2008: 163-162. Parade’s End 

“The two young men - they were of the English public official class - sat in the perfectly appointed railway carriage.”

Parade’s End, Ford Madox Ford

Parade’s End is actually four novels* - Some Do Not, No More Parades, A Man Could Stand Up and The Last Post, but I was only able to plow my way through two before I gave up the ghost.  I was really looking forward to reading this, because I had so loved Ford’s The Good Soldier, and because it was about World War One, which regular blog readers** will know is one of my own pet subjects.  So, I was particularly disappointed in my inability to finish this novel.  I think part of the problem was that it was packaged as one gigantic novel, instead of four individual ones.  Perhaps if I had parceled out the story over a number of months (with breaks in between), instead of trying to read all four in one go, I wouldn’t have gotten so tired of the story and wouldn’t have had the “I get it” feeling that led me to decide that 500+ pages was more than enough time to spend with Christopher Tjetjens’ (the last honorable man in England) and his dreadful wife. 

But, probably not.  The fact is, while I understand why this is on the Modern Library list (technique, which I will discuss below), the plot was so depressing as to almost break me.  It concerns Tjetjens, the aforementioned honorable man who has married a woman, Sylvia, who is quite frankly wicked (and I think, a character that doesn’t quite work - Ford tries to explain why she does what she does - she was brutalized so she brutalizes the man who was good to her, she hates him because she loves him so, etc., but it doesn’t work for me - she comes across as just evil for evil’s sake).  The first novel, which is about how she is so horrible to him and how he falls in love with another woman, Valentine Wannop,  but does nothing about it (even though everyone thinks he has, and both he and Valentine’s reputation’s are ruined), isn’t too bad, because it all takes place in pre-War England.  However, when I read the second novel, in which Sylvia goes to the front to ruin his reputation in the army, and ends up getting him sent to the front lines, I had had enough.  I understand the point of the story, but I didn’t need to continue to read about an honorable man being destroyed.  I got it.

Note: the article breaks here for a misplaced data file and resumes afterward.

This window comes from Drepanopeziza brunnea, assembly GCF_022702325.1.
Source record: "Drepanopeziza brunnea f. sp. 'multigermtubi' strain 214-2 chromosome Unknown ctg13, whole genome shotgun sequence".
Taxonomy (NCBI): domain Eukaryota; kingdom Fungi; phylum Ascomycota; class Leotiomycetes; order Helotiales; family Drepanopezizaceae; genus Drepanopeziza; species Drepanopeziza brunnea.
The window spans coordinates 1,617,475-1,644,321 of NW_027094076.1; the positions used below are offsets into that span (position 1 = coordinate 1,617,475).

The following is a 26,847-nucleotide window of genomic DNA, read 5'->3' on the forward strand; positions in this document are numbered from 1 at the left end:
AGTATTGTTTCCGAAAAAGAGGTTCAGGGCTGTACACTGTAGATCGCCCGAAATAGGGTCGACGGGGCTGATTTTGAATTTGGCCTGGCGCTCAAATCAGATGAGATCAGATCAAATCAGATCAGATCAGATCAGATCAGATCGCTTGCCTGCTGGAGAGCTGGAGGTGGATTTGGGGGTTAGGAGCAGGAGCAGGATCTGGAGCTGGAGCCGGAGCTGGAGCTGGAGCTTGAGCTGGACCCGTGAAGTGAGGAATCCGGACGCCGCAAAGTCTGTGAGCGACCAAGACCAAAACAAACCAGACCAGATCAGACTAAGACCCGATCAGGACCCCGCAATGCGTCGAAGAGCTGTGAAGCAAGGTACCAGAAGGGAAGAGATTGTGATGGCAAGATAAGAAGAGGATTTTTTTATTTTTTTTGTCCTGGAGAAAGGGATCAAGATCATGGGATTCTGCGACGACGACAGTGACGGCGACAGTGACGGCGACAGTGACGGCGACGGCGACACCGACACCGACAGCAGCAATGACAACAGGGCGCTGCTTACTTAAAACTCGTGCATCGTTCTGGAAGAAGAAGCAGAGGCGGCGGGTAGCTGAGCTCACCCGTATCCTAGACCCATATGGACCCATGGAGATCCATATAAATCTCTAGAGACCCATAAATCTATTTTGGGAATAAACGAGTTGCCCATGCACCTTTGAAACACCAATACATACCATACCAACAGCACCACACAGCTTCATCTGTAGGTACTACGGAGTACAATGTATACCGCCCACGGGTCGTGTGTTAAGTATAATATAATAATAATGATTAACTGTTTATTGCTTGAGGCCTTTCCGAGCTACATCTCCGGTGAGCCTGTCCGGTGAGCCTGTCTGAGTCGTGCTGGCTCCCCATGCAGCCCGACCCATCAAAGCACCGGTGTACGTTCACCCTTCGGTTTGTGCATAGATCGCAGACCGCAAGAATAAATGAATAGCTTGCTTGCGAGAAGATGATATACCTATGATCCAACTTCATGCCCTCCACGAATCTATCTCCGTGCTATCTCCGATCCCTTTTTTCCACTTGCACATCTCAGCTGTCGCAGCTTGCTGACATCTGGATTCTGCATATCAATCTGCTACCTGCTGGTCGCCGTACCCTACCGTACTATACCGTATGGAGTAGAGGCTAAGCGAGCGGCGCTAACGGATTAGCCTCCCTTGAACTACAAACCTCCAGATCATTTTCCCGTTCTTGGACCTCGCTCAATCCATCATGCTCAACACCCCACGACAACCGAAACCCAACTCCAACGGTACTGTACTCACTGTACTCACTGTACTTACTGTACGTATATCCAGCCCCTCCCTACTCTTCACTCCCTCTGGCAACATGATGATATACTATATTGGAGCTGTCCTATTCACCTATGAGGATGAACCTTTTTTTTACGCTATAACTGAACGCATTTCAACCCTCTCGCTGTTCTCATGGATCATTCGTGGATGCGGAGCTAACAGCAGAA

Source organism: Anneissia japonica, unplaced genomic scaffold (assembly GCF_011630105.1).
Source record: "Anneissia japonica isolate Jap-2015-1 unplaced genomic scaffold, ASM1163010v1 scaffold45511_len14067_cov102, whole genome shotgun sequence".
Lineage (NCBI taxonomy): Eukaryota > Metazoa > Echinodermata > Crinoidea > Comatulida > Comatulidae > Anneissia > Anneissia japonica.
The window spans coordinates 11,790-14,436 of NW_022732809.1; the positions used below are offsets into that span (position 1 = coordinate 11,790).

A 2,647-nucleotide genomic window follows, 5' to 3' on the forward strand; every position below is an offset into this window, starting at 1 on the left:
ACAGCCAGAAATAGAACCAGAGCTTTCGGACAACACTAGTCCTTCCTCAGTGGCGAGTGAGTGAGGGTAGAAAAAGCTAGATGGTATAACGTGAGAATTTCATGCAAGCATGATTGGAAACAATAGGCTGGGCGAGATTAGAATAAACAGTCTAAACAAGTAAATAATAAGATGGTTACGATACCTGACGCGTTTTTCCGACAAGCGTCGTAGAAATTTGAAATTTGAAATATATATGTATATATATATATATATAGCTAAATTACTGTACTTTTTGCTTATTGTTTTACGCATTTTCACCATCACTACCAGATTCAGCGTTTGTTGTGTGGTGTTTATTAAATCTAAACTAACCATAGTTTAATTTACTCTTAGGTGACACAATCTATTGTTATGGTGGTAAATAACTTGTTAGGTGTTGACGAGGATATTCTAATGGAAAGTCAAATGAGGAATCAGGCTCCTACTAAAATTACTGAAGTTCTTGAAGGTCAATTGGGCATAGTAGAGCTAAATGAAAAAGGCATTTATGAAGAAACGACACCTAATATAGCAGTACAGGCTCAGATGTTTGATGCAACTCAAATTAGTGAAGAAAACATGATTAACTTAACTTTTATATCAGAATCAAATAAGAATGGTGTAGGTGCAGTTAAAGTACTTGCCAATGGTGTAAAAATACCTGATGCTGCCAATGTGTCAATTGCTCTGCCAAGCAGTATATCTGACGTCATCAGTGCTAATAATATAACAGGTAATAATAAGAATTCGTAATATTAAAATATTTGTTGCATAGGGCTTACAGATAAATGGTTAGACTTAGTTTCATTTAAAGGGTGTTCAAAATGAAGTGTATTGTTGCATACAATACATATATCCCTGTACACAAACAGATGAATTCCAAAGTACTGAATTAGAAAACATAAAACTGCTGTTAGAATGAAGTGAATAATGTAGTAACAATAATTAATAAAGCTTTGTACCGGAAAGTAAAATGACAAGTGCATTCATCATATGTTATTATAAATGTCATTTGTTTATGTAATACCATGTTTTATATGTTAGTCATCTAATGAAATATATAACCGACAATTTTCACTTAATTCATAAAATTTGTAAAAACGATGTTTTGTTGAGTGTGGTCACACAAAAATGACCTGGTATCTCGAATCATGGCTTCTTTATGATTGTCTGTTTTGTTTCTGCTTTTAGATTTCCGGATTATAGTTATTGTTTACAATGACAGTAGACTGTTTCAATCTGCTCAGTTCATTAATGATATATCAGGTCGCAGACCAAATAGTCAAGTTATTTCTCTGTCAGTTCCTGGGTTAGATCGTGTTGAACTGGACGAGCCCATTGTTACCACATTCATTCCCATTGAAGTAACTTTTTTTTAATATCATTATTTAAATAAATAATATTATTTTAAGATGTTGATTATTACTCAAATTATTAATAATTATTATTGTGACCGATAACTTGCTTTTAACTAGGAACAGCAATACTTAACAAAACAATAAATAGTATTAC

However, I do want to say a word about the way the book is written.  It is different from A Good Soldier, which told a complicated story in a straightforward-ish manner.  This story is told such that we enter the action (plot and emotion) in medias res, and only slowly is revealed exactly what is going on - what has happened and how it was done.  It makes the book a bit of a slog, but it also makes is seem more like life - and I do think that it means that Ford accurately conveys the emotional life of these people.  The fact that you have to work a little bit to figure out what happened meant, at least for me, that the emotional impact of things seemed more important than the facts, and since the emotions are (I think) the point of the story, it was an effective technique.  So, I give Ford credit for his writing, but not enough to stay with it to the brutal end.

*And can we talk about how the Modern Library people have totally cheated in their 100 best novel game by including so many books that are actually more than one novel? So far, I have encountered this one (4 book), U.S.A. (three books) and A Dance to the Music of Time (9 books), and that is just in this year alone!  In fact, in that sense I have already hit my resolution to read 10 of the Modern Library top 100 novels, since I’ve read 3 of the Powell’s, and two by Ford, but I am going to be faithful to the spirit of the resolution and read ten different works.  Still, I call foul.


Date/Place Completed:  10/20/08; D.C.

Categories: Fiction, Library Book, Modern Library Top 100, Book Resolution

© Carrie Dunsmore 2017